Last week, we tried a new program that we've never done before: a library family "camp out"! I got the idea for this program from the inimitable Marge Loch-Waters (see her post about it here) and Amy Koester (see her post about it here). It was so valuable to see how two librarians at different libraries had structured their programs, and I wanted to share how ours went!
The program was held at the library after hours. Our building is kind of convoluted and large, so we closed to the public first and cleared the building, set up for the program, and then reopened just for families attending this program. Our library closes at 5:30 on Friday nights and we scheduled the program for 6:30, manning the doors from 6:15 - 6:35. After that time, I had a phone number folks could call if they arrived late (our Children's Room and Teen Scene are down the hall, not within sight lines of the doors).
I let people in at the doors and sent them down the hall to the Children's Room where my lovely Ms. Teresa was there to do storytelling. We provided "walking s'mores" for families to munch on as they gathered in our program room and listened to stories.
For the s'mores, I mixed up two boxes of Golden Grahams cereal, one large bag of mini marshmallows, and two bags of milk chocolate chips. We portioned them out in small cups about half full and we got about 70 cups out of that amount of supplies. Since we were not requiring preregistration, I had no idea how many people would show up, so we were way over-prepared. I could have gotten away with half of what we had, but this way everyone could snack to their stomach's content. ;)
At about 6:30, Teresa started the storytelling in our program room. She constructed a "campfire" from an electric fan, colored lights, crepe paper, and brown bulletin board paper:
She turned the lights down low in the room and encouraged kids to spread out on their blankets and pillows as she told stories. We kept the storytime portion pretty short to allow lots of time for families to build forts and read together. Here's what she shared:
Story: Epossumondas (from the picture book by Colleen Salley)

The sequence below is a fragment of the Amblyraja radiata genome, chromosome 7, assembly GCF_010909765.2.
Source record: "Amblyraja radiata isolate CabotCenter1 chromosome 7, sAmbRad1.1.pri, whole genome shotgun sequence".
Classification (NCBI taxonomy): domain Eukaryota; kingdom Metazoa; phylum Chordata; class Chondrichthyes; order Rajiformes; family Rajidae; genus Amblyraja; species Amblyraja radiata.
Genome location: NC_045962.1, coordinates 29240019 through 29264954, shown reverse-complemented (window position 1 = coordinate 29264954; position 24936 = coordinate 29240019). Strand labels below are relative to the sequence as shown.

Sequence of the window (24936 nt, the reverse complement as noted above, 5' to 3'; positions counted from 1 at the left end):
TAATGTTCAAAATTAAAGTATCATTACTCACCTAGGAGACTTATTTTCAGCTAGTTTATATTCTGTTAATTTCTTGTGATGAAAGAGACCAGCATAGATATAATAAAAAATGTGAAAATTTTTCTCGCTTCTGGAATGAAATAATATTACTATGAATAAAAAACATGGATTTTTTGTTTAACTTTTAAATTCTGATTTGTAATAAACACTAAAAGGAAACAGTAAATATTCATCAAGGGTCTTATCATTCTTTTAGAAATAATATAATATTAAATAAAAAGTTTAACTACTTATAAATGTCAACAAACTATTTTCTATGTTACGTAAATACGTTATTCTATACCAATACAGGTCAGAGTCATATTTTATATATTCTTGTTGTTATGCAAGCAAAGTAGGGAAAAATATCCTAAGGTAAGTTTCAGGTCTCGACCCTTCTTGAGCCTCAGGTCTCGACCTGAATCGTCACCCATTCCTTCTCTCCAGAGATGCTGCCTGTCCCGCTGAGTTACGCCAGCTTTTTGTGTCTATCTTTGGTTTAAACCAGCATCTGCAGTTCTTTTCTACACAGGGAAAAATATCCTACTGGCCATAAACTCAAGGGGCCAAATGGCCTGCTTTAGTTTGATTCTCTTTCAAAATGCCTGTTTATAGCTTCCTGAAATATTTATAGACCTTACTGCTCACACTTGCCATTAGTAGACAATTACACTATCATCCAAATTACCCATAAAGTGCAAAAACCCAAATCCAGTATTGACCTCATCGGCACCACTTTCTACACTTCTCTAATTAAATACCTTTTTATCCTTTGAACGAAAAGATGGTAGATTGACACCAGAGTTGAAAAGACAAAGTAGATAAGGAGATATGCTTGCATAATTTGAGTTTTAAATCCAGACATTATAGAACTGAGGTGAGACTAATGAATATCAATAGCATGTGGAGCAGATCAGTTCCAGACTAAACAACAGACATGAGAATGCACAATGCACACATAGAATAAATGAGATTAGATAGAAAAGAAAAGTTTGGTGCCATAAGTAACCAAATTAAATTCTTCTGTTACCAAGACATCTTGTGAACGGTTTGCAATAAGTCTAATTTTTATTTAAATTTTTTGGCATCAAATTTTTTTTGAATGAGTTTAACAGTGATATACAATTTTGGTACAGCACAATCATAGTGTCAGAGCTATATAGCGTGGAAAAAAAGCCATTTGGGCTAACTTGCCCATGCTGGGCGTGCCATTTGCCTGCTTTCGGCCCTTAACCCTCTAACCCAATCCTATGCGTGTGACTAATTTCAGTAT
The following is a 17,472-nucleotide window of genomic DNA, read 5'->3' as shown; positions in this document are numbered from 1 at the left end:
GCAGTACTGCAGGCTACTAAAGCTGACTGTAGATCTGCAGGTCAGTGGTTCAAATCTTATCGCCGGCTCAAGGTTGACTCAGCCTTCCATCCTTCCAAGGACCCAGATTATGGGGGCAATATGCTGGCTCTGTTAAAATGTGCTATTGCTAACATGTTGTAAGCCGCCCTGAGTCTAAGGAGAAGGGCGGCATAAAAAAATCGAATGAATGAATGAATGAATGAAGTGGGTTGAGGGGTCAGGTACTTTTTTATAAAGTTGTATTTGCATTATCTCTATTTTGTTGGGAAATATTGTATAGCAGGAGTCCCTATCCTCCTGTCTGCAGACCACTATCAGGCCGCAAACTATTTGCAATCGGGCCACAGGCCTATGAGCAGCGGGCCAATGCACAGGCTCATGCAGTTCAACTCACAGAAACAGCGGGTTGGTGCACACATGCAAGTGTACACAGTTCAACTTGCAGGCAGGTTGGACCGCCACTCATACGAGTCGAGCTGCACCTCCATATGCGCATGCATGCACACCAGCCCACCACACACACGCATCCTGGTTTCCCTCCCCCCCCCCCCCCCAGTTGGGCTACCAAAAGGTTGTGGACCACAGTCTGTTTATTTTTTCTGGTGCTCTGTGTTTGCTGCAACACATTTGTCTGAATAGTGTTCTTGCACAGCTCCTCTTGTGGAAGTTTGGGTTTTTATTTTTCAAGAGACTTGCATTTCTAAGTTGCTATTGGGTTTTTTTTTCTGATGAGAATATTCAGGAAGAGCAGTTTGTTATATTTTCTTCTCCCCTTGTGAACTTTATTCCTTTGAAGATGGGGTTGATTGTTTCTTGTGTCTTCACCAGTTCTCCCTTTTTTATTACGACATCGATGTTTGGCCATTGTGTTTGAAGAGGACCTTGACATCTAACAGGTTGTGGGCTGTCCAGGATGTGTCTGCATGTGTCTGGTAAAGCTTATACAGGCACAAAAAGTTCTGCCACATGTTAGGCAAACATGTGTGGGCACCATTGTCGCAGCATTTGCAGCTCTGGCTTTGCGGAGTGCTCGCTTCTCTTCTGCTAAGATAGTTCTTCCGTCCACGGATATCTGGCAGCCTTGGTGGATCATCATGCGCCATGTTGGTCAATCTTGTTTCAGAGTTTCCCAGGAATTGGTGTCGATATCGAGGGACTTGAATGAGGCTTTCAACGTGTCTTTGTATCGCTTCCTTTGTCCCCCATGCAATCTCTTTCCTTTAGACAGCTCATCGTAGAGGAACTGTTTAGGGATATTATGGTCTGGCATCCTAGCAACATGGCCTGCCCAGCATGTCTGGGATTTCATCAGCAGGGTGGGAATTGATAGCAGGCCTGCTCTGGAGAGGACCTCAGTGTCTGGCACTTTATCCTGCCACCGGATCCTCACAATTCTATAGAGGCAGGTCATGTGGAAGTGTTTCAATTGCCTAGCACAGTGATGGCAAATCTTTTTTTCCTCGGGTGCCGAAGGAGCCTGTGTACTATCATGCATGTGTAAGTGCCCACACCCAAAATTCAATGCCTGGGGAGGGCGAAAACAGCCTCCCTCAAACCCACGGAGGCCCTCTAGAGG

Song: The Lion Sleeps Tonight
Story: Moira's Birthday (from the picture book by Robert Munsch)
Song: Sleeping Bunnies
The storytime lasted about 15-20 minutes, and then she turned it over to me to explain our rules. Families were encouraged to move chairs and tables around and set up their forts anywhere in the Children's Room or teen area. We had set up a display of some of our favorite books for reading together, but families were also welcome to look through the stacks and find other books to enjoy.
I had extra blankets and sheets (brought from home by me and some of our other librarians) in case anyone didn't bring fort-building supplies or wanted extra to cozy up their forts. We had a few families that used these, so I was glad I had them available.
We had closed down all our computers for the night except the catalog search computers and a couple of computers where families could sign up for the Summer Reading Club. We left out the toys in our room, like the Lego table and the science table. This was good to entertain the younger kids who got restless after sitting for storytime, although it was maybe a little distracting for some of the other kids.
We opened the program to children ages 0-11 with an adult caregiver and said that siblings were welcome. The program was maybe not the very most engaging for those really little ones, but they still had fun playing with our toys in the room. I think opening it up to all child ages encouraged the entire family to attend, so when we do this program again, I will probably keep it that way.
Families had about half an hour to build forts and read together in their forts. I think this was a good amount of time. Certainly some of our families with older children could have stayed longer, but by 7:20 the families with younger children were pretty distracted. I made announcements that it was time to start cleaning up and that if anyone wanted to check out books tonight they could bring them to us at the Children's Desk.
Lots of families checked out at least one book and a few families signed up for Summer Reading Club. I was pleasantly surprised that most of our families took the initiative to put chairs away for us, which made the cleanup super easy afterwards! Hooray, families!
We got everyone checked out and had the building cleared out by about 7:40 and then Teresa and I finished cleaning up and putting away our display tables, etc.
I wasn't sure how the attendance was going to go, but we ended up having 22 children and 21 adults, which is less than I was hoping for (given how our performers have been getting SUPER HUGE crowds this summer), but I think a fine turnout. We had some really great comments from our families and I think everyone had a really fun time. I am thinking we will turn this into a tradition and use it next summer to kick off our Summer Reading Club. It's way less expensive than hiring a performer and more fun and easier for staff. Plus, it really reinforces our mission of creating young readers and it encourages families to have fun together, screen-free.
All in all, this was a really fun and easy program and I would encourage any librarian to try it out!